The number of Dutch employees that are currently not building up a second pillar pension has increased by 9.3% since 2016 to 936,000, according to Dutch national statistics agency CBS.

This is roughly 14% of people on temporary or permanent contracts and excludes the country’s more than one million self-employed, the majority of which are not building up a pension either.

Employees without a pension plan often work in the service sector, for employment agencies, payroll firms or market research companies. Driving and fitness instructors are also examples of professions with a low pension plan coverage.

Having no pension is most common among younger workers under 35 years of age.

Trade union VCP said the growth in workers without a pension is worrisome. Together with other trade unions and employer organisations it launched an initiative in June 2020 to turn the tide and stop the growth of workers not accruing pensions.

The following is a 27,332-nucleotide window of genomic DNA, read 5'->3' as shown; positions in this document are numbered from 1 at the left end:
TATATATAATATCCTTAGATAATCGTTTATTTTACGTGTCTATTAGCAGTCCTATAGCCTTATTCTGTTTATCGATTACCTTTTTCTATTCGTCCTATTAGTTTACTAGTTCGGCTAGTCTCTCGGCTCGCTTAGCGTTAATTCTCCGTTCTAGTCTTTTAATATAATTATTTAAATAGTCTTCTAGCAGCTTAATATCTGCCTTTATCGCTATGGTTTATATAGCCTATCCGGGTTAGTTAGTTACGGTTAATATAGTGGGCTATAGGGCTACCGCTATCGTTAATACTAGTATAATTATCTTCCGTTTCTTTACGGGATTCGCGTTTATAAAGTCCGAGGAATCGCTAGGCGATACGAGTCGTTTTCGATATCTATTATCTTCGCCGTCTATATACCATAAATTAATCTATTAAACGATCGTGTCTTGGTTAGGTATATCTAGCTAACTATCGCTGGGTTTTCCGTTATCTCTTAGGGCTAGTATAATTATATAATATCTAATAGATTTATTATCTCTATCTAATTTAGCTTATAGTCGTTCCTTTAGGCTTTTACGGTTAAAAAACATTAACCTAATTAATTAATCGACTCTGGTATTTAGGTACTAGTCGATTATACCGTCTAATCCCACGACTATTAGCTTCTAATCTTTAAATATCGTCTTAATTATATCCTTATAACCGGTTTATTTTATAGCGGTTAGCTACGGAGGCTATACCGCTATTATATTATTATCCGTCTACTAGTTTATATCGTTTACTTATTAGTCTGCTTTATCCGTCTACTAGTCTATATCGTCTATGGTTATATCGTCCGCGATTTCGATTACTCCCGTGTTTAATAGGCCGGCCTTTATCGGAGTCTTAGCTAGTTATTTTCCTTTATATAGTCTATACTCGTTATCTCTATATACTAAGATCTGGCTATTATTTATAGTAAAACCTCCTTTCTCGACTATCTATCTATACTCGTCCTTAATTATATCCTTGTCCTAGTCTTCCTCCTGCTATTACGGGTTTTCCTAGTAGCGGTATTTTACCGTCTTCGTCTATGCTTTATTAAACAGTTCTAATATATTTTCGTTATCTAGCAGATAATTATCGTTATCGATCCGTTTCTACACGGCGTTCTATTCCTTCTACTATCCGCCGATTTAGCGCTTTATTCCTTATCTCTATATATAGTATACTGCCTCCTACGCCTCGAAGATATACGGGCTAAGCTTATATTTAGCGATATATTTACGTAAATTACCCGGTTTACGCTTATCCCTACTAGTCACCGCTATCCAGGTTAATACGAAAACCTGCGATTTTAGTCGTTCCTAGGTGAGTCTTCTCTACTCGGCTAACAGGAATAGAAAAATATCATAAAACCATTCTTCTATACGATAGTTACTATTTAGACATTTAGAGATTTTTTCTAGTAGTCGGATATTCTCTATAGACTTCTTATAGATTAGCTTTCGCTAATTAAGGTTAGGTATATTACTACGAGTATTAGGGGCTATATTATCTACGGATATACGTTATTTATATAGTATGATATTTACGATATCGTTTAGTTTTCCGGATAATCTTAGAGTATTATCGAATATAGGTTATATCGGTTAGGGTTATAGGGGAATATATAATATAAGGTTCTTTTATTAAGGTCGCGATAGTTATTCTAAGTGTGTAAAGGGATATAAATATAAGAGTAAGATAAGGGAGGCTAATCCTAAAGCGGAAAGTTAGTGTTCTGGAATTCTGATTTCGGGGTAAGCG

As part of this initiative, last October the website was launched to inform employees and workers about their options if they are not enrolled in a pension plan.

According to the trade union, so far hundreds of workers that do not have a pension have reported this to the website. Besides, workers for employment agencies now start building up a pension from eight weeks after starting their contracts, down from 26 weeks previously.

The effects of this measure are yet unknown as they haven’t been included in the figures shared by CBS this week.

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